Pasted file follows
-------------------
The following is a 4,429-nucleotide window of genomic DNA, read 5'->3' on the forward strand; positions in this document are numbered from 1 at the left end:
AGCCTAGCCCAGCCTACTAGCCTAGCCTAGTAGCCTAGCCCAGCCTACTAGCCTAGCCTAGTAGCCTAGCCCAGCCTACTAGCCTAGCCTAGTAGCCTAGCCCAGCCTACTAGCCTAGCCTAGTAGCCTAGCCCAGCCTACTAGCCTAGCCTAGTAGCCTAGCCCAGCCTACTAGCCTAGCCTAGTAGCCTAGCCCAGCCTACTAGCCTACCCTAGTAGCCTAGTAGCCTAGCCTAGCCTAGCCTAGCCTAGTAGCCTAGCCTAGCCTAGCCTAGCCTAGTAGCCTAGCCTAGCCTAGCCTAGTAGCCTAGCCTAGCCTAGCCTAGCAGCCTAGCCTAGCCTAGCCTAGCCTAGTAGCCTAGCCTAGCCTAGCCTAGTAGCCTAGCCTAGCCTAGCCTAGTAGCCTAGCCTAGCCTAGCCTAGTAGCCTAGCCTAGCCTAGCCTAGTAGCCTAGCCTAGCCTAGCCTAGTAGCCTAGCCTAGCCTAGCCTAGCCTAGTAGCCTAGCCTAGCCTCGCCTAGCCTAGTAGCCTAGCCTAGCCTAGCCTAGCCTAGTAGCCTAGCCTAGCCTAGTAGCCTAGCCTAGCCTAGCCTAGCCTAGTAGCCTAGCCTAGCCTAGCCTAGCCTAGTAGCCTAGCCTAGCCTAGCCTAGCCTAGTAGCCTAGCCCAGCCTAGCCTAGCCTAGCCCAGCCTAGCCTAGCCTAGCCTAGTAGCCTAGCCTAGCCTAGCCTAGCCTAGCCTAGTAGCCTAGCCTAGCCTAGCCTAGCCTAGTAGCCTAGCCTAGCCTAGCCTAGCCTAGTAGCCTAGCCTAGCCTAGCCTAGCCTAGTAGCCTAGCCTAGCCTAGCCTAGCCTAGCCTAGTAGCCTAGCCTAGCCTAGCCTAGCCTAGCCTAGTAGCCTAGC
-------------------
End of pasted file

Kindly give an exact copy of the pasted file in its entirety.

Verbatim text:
The following is a 4,429-nucleotide window of genomic DNA, read 5'->3' on the forward strand; positions in this document are numbered from 1 at the left end:
AGCCTAGCCCAGCCTACTAGCCTAGCCTAGTAGCCTAGCCCAGCCTACTAGCCTAGCCTAGTAGCCTAGCCCAGCCTACTAGCCTAGCCTAGTAGCCTAGCCCAGCCTACTAGCCTAGCCTAGTAGCCTAGCCCAGCCTACTAGCCTAGCCTAGTAGCCTAGCCCAGCCTACTAGCCTAGCCTAGTAGCCTAGCCCAGCCTACTAGCCTACCCTAGTAGCCTAGTAGCCTAGCCTAGCCTAGCCTAGCCTAGTAGCCTAGCCTAGCCTAGCCTAGCCTAGTAGCCTAGCCTAGCCTAGCCTAGTAGCCTAGCCTAGCCTAGCCTAGCAGCCTAGCCTAGCCTAGCCTAGCCTAGTAGCCTAGCCTAGCCTAGCCTAGTAGCCTAGCCTAGCCTAGCCTAGTAGCCTAGCCTAGCCTAGCCTAGTAGCCTAGCCTAGCCTAGCCTAGTAGCCTAGCCTAGCCTAGCCTAGTAGCCTAGCCTAGCCTAGCCTAGCCTAGTAGCCTAGCCTAGCCTCGCCTAGCCTAGTAGCCTAGCCTAGCCTAGCCTAGCCTAGTAGCCTAGCCTAGCCTAGTAGCCTAGCCTAGCCTAGCCTAGCCTAGTAGCCTAGCCTAGCCTAGCCTAGCCTAGTAGCCTAGCCTAGCCTAGCCTAGCCTAGTAGCCTAGCCCAGCCTAGCCTAGCCTAGCCCAGCCTAGCCTAGCCTAGCCTAGTAGCCTAGCCTAGCCTAGCCTAGCCTAGCCTAGTAGCCTAGCCTAGCCTAGCCTAGCCTAGTAGCCTAGCCTAGCCTAGCCTAGCCTAGTAGCCTAGCCTAGCCTAGCCTAGCCTAGTAGCCTAGCCTAGCCTAGCCTAGCCTAGCCTAGTAGCCTAGCCTAGCCTAGCCTAGCCTAGCCTAGTAGCCTAGC